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Patrick Ness, screenwriter of Silence

Focus Features opens A Monster Calls on December 23rd, 2016.

NYC MOVIE GURU: Francois Truffaut once observed that a truly great film has a perfect balance between truth and spectacle. Do you agree with his simplification?

Patrick Ness: Maybe. I don't know. I have to think about that. Director John Ford was once asked what the difference between a good film and a great film is and he said, "3 great scene and no bad scenes." I like that. The 3 great scenes are the spectacle bit. When I'm writing, I don't think in terms of spectacle per se, but I do think in terms of plot. It has to work. The story has to be seamless and go somewhere. The machinery and engineering has to work. When it does work, then I can ignore it because I know that it's working. And then I can put in the truth, I suppose.

NYC MOVIE GURU: How do you avoid preachiness as a writer?

PN: When you write for young people, it can't be sermonizing. There's always this simplistic idea that when you write for younger people, you have to have a message. I would resist that because even when you agree with every word of a sermon, you don't want to hear a sermon; you want to hear a story. The spectacle contains within it everything that you want to say if you're paying attention to it properly.

NYC MOVIE GURU: Why did you decide to make Conor 13 years old in the novel?

PN: For me, 12 and 13 are the barrier ages. It's where you're just about to change. That's a very frustrating time for a kid because it's when you start to feel the injustice of being young. Up until then, being young is a great time, but, then, people start treating you like an adult when it's convenient for them to do so. There is a sense of injustice about that, especially for Conor [in A Monster Calls] because he knows full well what's going on. None is treating him quite as he should be treated. I think all human beings can relate to that because we all feel like we're about to change, but that's the first big change that we all have to go through. We have to go through it alone. It's the first time you step away from your family and say, "I am not just this. I am also this new thing." It's almost a violent action because you're stepping away alone. It's no wonder that so many teenagers are so difficult. It's about the age that it's supposed to happen, so it's a good place to tell a story.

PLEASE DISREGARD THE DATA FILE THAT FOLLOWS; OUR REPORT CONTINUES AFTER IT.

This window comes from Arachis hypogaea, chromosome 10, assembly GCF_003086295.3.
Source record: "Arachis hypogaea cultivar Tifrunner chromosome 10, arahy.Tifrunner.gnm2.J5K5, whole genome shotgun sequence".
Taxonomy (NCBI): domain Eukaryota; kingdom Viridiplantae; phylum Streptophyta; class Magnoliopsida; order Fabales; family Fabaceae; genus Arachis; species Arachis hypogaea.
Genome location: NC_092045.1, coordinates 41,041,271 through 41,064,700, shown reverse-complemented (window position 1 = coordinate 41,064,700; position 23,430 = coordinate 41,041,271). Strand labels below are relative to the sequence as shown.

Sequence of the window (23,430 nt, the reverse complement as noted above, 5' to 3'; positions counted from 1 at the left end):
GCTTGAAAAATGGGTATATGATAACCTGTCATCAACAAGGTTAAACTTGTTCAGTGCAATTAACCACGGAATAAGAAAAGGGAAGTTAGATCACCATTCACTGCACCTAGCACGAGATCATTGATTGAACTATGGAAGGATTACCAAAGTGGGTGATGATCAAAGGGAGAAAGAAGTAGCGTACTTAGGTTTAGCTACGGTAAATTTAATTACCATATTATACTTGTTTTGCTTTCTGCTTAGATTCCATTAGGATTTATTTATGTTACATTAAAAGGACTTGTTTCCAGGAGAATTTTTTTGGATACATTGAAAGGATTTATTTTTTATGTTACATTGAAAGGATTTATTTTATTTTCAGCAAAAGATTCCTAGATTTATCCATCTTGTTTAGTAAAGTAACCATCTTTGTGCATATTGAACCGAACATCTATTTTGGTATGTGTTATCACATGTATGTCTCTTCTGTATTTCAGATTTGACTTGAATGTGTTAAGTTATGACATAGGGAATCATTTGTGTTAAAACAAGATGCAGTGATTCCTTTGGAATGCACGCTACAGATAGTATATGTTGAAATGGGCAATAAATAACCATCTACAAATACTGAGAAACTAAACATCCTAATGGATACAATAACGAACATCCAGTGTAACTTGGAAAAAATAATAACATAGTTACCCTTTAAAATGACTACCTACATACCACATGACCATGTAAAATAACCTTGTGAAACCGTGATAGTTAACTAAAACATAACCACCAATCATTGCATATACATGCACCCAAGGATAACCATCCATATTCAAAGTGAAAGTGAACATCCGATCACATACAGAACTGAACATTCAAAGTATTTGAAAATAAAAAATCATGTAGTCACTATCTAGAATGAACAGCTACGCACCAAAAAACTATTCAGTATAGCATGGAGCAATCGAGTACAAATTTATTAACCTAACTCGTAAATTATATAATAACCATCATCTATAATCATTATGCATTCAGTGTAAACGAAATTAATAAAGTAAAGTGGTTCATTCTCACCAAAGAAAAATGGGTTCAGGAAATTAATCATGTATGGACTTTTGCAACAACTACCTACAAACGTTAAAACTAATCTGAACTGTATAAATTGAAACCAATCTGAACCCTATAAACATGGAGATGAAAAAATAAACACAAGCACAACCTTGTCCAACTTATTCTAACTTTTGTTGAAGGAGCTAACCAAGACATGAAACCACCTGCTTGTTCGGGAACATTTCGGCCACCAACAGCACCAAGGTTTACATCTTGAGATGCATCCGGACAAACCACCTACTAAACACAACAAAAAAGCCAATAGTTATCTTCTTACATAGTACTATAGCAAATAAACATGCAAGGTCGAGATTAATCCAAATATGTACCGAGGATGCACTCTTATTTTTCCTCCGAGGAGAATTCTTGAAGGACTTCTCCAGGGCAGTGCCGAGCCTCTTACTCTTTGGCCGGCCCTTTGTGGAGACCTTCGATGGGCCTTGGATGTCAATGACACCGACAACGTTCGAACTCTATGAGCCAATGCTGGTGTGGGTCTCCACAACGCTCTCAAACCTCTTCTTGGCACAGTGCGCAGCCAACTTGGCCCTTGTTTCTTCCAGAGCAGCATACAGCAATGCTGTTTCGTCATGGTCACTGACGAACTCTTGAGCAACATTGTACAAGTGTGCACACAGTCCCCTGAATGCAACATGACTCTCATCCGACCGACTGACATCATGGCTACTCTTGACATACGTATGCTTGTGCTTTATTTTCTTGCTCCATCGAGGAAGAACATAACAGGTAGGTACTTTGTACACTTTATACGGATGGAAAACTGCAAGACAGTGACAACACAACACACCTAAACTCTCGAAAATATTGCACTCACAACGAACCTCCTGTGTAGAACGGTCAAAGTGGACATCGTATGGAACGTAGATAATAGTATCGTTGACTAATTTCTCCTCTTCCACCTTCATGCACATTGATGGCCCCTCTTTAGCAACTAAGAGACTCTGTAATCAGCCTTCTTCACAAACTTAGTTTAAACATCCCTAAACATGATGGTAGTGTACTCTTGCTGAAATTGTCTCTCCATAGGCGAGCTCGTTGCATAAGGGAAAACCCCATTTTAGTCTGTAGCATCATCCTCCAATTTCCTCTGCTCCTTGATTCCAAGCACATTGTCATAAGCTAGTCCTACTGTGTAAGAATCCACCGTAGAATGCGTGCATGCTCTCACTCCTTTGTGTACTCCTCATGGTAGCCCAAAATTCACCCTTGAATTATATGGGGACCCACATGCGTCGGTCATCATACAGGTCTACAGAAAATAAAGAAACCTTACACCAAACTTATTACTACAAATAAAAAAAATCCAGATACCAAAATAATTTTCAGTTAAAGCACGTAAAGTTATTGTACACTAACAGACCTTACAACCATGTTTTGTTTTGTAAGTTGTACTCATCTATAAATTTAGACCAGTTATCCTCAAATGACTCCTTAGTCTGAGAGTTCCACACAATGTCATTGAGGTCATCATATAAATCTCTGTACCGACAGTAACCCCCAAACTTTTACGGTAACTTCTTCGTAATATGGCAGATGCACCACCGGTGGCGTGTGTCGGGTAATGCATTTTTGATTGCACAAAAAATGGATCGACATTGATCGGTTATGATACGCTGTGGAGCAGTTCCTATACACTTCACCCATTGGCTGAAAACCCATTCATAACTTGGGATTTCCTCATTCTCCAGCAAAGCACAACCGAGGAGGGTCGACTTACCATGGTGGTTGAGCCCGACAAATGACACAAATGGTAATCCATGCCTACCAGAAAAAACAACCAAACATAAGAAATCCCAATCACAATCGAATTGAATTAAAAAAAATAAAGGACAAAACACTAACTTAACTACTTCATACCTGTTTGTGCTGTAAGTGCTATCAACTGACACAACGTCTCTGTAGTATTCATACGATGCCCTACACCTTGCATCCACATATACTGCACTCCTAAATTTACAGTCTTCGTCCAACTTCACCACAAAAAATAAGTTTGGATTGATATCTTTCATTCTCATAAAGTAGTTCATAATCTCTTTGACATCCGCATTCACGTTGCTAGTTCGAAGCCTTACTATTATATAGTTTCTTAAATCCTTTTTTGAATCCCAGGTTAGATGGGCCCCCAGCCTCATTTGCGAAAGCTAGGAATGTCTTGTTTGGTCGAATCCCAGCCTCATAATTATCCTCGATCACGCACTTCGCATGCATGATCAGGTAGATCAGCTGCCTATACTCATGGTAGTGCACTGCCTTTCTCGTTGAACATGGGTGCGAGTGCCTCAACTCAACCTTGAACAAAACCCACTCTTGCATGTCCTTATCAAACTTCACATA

NYC MOVIE GURU: I believe that humanism is a truly special effect while CGI is merely a standard effect. Do you agree?

PN: One of the rules of horror films is that the villains have to be defined. If they can do anything, that's boring because they might as well do nothing. That's the challenge of CGI: it could do anything. So, that kind of robs it of its specialness. We took a moment in the post period to make sure that the monster was utterly realistic so that moments between Conor and his mother and Conor and his grandmother, the bullies and even when Conor is talking to the monster, hopefully what you're seeing is not a pause for the special effects, but that it's the real thing you came for. I know exactly what you mean. When you remember Jaws, you remember that scene on the USS Indianapolis. When you remember E.T., there are plenty of special effects, but you remember Elliott and E.T. talking.

NYC MOVIE GURU: In what ways do you think kids respond to A Monster Calls differently than adults respond to it?

PN: Kids really do have an easier time with it than adults do because they see it as a story about themselves. They see themselves as the hero and they tend to be really pleased that they're taken seriously. It's adults who struggle, particularly moms. It's quite hard on moms.

NYC MOVIE GURU: What do you think is so appealing about dark themes?

PN: All you have to do is read what teenagers write themselves. Their own fiction is way darker than anything that I could publish. That's as it should be because that's the age when you're pressing your boundaries and stepping over them. To leave a teenager to face that alone is the immoral action, so I take dark materials, put them in the book and engage them so that you tell the truth about what's also possible alongside the dark material: friendship and joy and hope.

NYC MOVIE GURU: What would make a good double feature with A Monster Calls?

PN: The Iron Giant.

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